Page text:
To conclude: Walking with a greater sense of presence can help The Little Pocket Book of Meditation by Stephanie Brookes, published by CICO Books (£9.99), is out now.
usto enjoy something assimple as getting out of the house; it becomes a richer, more rewarding activity. To add variety to this exercise, walk in various different locations to keep yourself interested.
THE BEST YOU MAGAZINE | SEPTEMBER/OCTOBER 2016 | MINDFUL MEDITATION
GYM MEDITATION If there wasnâ€™t already enough evidence to convince you of the benefits of a healthy lifestyle, this next meditation is doubly convincing, providing a mental and physical workout. The beauty of the gym is that it provides a structured setting where we are less likely to slack off, so it can be the ideal place to carry out a mindfulness practice. This exercise works particularly well on the treadmill, but could equally be used onan exercise bike or other stationary exercise equipment. This meditation can be carried out for the duration of your workout session. For example, ifyou usually use the treadmill for 15 minutes, this could be your time frame.
1. Set about your walk or run as you normally would, but rather than paying attention to the music in the background or the television on the wall ahead, keep your focus on your breathing and be aware of any changes as you increase your pace on the treadmill.
2. Bring your mindfulness practice to the fore and become more aware of your body as you work
it; think about the effort that is required as you adjust the incline or pace. Starting with your feet, working up through the legs, torso, your shoulders and neck, until you reach the top of your crown, become closely aware of what you are experiencing in your body as you exercise. When we notice this level of detail we can cultivate more of an appreciation for how hard our body works and the level of effort required to carry out an activity. This can also bring a sense of satisfaction in what we have achieved, which can often be taken for granted.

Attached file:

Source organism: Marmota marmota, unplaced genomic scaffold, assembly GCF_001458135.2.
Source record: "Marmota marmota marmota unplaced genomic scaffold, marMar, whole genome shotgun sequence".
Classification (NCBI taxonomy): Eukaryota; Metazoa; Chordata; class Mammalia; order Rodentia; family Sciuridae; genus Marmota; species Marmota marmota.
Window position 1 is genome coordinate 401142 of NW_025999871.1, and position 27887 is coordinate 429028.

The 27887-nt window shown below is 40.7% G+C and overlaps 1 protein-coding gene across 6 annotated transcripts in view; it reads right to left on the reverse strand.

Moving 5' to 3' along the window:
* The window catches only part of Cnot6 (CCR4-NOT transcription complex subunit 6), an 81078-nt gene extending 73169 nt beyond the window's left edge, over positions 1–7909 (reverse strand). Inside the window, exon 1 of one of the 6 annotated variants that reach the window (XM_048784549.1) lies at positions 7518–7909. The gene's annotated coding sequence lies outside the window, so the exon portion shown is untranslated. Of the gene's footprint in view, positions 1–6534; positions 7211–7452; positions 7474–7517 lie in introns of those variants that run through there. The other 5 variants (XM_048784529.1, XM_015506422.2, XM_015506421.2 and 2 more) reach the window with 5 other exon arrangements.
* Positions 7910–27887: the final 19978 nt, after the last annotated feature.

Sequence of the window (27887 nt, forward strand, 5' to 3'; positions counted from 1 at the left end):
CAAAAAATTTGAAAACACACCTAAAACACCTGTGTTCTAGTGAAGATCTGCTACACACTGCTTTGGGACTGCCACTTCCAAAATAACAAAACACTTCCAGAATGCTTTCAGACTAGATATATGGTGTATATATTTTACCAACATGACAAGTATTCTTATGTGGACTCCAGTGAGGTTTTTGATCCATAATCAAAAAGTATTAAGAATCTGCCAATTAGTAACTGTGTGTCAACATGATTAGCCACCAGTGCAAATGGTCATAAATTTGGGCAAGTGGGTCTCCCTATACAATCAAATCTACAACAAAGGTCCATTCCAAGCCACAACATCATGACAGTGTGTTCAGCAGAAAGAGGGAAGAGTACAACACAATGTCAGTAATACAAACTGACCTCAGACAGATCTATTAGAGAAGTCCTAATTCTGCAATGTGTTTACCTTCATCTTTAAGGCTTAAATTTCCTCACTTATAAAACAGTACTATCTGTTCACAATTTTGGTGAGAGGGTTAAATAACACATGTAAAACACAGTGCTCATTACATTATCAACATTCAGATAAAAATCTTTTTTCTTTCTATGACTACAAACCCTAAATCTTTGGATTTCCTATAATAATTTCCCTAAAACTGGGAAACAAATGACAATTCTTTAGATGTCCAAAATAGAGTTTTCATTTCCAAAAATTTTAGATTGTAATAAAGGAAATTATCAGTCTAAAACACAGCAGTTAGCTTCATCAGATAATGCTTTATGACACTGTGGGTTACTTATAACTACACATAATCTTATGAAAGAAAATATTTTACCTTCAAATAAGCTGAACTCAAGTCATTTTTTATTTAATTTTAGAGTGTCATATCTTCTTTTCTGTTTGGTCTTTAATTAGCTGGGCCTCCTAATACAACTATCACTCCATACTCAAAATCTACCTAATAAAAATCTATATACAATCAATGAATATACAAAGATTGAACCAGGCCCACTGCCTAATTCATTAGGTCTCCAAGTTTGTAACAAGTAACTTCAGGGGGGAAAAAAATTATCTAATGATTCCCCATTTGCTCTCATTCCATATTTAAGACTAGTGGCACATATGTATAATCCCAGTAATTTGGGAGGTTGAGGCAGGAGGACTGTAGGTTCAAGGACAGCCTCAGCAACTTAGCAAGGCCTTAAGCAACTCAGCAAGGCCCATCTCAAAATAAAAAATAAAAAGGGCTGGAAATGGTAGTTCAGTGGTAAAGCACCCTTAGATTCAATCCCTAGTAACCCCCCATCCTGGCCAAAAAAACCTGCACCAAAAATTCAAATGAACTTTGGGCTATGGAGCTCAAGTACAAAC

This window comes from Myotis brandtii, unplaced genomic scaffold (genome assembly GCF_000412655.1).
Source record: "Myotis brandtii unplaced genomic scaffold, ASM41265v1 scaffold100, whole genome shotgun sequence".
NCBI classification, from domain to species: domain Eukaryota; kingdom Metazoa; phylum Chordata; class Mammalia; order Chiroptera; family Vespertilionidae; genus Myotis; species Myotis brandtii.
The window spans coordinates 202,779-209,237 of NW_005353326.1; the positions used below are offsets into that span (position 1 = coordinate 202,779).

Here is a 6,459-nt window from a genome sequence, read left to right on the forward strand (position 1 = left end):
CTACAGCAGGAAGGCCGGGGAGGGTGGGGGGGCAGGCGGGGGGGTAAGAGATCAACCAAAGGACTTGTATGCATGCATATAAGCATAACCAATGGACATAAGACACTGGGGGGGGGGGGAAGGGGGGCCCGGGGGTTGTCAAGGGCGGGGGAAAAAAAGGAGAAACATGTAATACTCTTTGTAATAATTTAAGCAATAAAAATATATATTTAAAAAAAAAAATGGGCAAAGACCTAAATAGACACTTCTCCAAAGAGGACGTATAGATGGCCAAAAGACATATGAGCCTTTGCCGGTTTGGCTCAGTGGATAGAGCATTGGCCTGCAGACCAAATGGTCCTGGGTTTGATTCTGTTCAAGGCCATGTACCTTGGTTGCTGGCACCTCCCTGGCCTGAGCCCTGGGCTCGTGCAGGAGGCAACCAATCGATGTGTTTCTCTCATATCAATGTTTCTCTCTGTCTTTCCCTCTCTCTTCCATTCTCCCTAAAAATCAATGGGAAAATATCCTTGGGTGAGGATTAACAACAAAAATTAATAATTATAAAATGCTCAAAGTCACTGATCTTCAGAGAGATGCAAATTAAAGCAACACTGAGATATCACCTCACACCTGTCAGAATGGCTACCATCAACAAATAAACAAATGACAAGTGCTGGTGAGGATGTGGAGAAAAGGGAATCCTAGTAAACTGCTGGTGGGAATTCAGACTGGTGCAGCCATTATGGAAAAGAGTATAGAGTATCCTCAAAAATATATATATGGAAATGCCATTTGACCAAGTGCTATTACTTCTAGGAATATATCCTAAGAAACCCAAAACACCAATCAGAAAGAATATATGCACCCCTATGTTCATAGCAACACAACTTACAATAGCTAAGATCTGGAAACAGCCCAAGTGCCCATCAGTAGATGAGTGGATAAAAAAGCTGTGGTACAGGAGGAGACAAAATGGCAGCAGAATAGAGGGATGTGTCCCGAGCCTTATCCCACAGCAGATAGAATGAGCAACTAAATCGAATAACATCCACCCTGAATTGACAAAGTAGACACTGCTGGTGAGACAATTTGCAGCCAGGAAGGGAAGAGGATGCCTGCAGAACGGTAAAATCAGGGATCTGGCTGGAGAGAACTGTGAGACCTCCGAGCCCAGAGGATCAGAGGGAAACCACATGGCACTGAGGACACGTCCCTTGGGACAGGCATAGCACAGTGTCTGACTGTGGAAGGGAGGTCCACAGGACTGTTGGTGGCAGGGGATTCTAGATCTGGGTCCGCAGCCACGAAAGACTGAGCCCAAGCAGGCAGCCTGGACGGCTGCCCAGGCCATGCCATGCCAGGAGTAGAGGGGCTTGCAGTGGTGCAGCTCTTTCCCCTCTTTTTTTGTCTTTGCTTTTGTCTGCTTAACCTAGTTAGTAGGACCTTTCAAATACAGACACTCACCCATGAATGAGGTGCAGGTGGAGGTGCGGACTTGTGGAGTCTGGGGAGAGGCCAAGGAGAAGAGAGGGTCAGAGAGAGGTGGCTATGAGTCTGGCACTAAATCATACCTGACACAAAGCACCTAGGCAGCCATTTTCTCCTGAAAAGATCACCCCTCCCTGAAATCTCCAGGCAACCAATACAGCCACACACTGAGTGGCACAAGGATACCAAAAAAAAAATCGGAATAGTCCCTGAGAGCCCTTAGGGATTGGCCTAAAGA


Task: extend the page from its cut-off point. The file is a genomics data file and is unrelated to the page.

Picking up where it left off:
3. If you find at any time that your attention has wandered, or you feel you are drifting off in to your own thoughts, bring yourself back to the exercise with your breath as the focus.
4. Once you have finished the exercise, take a moment to ground yourself and feel how your body responds as you begin the cool down.
Illustrations ÂŠCICO Books
To conclude: By incorporating mindfulness into your gym session, you will develop a greater
appreciation for your workout and you will also have a new, more thoughtful perspective on your fitness routine.
The Best Youâ€™s pick of perfect UK rural hideaways to relax and unwind in this Autumn.
Rooms With A View
THE BEST YOU MAGAZINE | SEPTEMBER/OCTOBER 2016 | ROOMS WITH A VIEW